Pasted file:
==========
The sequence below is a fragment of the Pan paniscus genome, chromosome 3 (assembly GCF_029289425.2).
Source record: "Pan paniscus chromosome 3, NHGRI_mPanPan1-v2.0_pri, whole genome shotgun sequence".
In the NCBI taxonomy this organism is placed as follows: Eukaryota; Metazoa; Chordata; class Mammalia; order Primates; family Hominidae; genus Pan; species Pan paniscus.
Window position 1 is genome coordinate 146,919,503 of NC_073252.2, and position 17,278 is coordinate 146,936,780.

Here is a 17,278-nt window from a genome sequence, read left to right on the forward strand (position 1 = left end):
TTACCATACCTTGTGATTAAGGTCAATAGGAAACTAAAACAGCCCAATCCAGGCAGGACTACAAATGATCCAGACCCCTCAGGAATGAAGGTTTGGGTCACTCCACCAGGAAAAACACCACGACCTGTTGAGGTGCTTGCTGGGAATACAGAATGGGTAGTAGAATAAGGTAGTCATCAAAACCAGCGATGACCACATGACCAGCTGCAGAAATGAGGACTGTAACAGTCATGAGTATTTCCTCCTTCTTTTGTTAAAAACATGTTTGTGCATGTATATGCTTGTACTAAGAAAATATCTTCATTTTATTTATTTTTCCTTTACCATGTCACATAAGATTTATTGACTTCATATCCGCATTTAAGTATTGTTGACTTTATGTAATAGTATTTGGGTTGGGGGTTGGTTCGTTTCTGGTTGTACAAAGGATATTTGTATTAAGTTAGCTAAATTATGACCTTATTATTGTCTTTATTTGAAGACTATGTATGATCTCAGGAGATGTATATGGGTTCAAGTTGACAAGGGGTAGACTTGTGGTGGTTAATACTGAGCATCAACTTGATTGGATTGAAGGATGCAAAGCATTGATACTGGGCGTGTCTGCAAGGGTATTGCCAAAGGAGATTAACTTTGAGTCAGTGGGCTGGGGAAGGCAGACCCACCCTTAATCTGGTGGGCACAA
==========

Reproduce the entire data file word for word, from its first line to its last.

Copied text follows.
The sequence below is a fragment of the Pan paniscus genome, chromosome 3 (assembly GCF_029289425.2).
Source record: "Pan paniscus chromosome 3, NHGRI_mPanPan1-v2.0_pri, whole genome shotgun sequence".
In the NCBI taxonomy this organism is placed as follows: Eukaryota; Metazoa; Chordata; class Mammalia; order Primates; family Hominidae; genus Pan; species Pan paniscus.
Window position 1 is genome coordinate 146,919,503 of NC_073252.2, and position 17,278 is coordinate 146,936,780.

Here is a 17,278-nt window from a genome sequence, read left to right on the forward strand (position 1 = left end):
TTACCATACCTTGTGATTAAGGTCAATAGGAAACTAAAACAGCCCAATCCAGGCAGGACTACAAATGATCCAGACCCCTCAGGAATGAAGGTTTGGGTCACTCCACCAGGAAAAACACCACGACCTGTTGAGGTGCTTGCTGGGAATACAGAATGGGTAGTAGAATAAGGTAGTCATCAAAACCAGCGATGACCACATGACCAGCTGCAGAAATGAGGACTGTAACAGTCATGAGTATTTCCTCCTTCTTTTGTTAAAAACATGTTTGTGCATGTATATGCTTGTACTAAGAAAATATCTTCATTTTATTTATTTTTCCTTTACCATGTCACATAAGATTTATTGACTTCATATCCGCATTTAAGTATTGTTGACTTTATGTAATAGTATTTGGGTTGGGGGTTGGTTCGTTTCTGGTTGTACAAAGGATATTTGTATTAAGTTAGCTAAATTATGACCTTATTATTGTCTTTATTTGAAGACTATGTATGATCTCAGGAGATGTATATGGGTTCAAGTTGACAAGGGGTAGACTTGTGGTGGTTAATACTGAGCATCAACTTGATTGGATTGAAGGATGCAAAGCATTGATACTGGGCGTGTCTGCAAGGGTATTGCCAAAGGAGATTAACTTTGAGTCAGTGGGCTGGGGAAGGCAGACCCACCCTTAATCTGGTGGGCACAA